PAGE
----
What Where / Was Wo
This research project and installation emerged from the establishment of an Ultimology Working Group in collaboration with artists/researchers Nina Höchtl and Julia Wieger, the Secretariat for Ghosts, Archival Politics & Gaps.
The project applied a reflexive approach to knowledge production to the rituals, ceremonies, specialties, and seasonal traditions of Styria. It explored the construction, maintenance and preservation of Trachten, the so-called traditional clothing or folk costumes of Austria, which today see a resurgence in popularity. The project comprised an installation including historical and contemporary visual documents along with a script and a questionnaire, as well as a lecture performance intervening in the closing discussion Conchita vs. Gabalier of steirischer herbst 2018.
The installation and the lecture performance emerge from the discovery of a travelling slide show of 1959, aimed at promoting and reigniting interest in women’s Dirndl throughout Styria. They highlight the Dirndl’s re-introduction as a pillar of Austrian identity, its relation to National Socialism, the structural hierarchies it had helped to establish between the countryside and the city, as well as its role in the construction of gender identities. The questionnaire invited the audience to “choose a specific tradition, ritual or speciality that you consider unique to your environment, region or calendar” and to reflect upon ambient culture, questioning how it is constructed, consumed, advanced, practiced and preserved, and how in doing so, it can evade extinction, intentionally or not.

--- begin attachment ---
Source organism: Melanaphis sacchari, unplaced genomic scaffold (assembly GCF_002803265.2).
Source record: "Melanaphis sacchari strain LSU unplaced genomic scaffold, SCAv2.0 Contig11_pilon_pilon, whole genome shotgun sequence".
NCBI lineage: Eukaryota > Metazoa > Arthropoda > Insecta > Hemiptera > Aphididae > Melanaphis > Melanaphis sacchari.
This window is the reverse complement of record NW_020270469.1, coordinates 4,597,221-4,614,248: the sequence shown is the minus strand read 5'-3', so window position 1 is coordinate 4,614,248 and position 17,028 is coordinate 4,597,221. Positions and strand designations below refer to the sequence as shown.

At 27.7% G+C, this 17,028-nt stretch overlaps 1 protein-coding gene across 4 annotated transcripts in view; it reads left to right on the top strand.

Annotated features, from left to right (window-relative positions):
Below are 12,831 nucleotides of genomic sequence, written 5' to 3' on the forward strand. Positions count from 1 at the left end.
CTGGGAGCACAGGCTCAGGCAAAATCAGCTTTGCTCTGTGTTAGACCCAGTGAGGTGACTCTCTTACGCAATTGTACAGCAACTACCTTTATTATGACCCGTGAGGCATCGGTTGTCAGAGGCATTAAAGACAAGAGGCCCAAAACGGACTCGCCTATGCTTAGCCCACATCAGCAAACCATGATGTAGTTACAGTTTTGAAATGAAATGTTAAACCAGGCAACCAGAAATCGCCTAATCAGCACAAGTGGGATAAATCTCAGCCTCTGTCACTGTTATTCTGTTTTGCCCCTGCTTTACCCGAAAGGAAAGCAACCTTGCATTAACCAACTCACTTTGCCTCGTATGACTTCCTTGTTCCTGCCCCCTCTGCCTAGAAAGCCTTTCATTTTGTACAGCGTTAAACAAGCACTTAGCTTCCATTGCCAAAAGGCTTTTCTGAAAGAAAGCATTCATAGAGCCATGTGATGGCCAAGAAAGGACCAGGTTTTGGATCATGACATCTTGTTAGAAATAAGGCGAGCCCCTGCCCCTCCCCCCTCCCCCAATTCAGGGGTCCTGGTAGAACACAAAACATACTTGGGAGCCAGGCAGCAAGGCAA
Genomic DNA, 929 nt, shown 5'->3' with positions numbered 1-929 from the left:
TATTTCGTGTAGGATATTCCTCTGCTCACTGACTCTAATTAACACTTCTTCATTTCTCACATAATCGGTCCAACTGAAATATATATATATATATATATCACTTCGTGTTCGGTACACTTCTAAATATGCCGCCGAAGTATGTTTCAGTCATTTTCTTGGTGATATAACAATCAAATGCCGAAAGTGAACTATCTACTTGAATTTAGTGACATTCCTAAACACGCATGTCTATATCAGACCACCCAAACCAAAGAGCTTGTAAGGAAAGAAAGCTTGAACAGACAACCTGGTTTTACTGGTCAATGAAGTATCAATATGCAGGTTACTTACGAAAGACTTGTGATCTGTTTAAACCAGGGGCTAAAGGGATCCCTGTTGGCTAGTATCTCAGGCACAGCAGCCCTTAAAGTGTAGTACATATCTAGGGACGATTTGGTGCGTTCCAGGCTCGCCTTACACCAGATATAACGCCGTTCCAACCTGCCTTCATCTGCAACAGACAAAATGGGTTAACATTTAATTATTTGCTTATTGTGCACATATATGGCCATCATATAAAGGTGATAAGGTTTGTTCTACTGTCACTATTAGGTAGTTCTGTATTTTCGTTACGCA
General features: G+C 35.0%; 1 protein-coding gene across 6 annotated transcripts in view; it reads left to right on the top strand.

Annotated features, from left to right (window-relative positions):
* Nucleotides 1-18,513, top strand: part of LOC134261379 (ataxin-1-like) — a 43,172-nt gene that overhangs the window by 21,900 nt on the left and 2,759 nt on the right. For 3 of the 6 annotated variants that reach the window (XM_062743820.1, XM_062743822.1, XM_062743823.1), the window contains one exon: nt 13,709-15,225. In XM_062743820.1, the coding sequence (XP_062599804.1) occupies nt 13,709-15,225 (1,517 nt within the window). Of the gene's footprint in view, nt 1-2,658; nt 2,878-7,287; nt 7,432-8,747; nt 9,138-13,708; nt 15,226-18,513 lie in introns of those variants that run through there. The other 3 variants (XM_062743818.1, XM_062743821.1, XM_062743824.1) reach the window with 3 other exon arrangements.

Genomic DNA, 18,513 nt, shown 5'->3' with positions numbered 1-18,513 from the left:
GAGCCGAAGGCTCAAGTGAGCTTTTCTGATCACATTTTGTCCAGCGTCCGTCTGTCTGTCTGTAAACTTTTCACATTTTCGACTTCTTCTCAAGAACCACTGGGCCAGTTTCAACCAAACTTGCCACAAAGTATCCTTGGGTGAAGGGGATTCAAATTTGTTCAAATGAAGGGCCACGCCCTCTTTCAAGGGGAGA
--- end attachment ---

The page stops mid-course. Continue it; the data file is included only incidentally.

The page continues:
Concept and organization: Department of Ultimology and Secretariate for Ghosts, Archival Politics and Gaps. Volksfronten, Grazer Kunstverein, steirischer herbst, Graz, 2018
Ultimology was applied to the cultural calendars of the people of Graz and Styria, Austria as a methodology for creative and critical analysis, in an attempt to measure the relationships individuals have with specific moments, events, traditions, rituals and practices unique to their environment.
As a case study, Nina Höchtl and Julia Wieger researched the maintenance of traditional Styrian costumes (Trachten). As part of the resulting research a visual essay was produced. This was on display alongside a questionnaire for visitors to respond to, asking respondents to reflect on folk or cultural elements specific to their own experience while enjoying a cup of Gingko leaf tea (said to have special memory enhancing properties).
Influenced by the structuring power of the seasons, What Where/ Was Wo took its title from the last known play by Samuel Beckett, commissioned by steirischer herbst in 1983.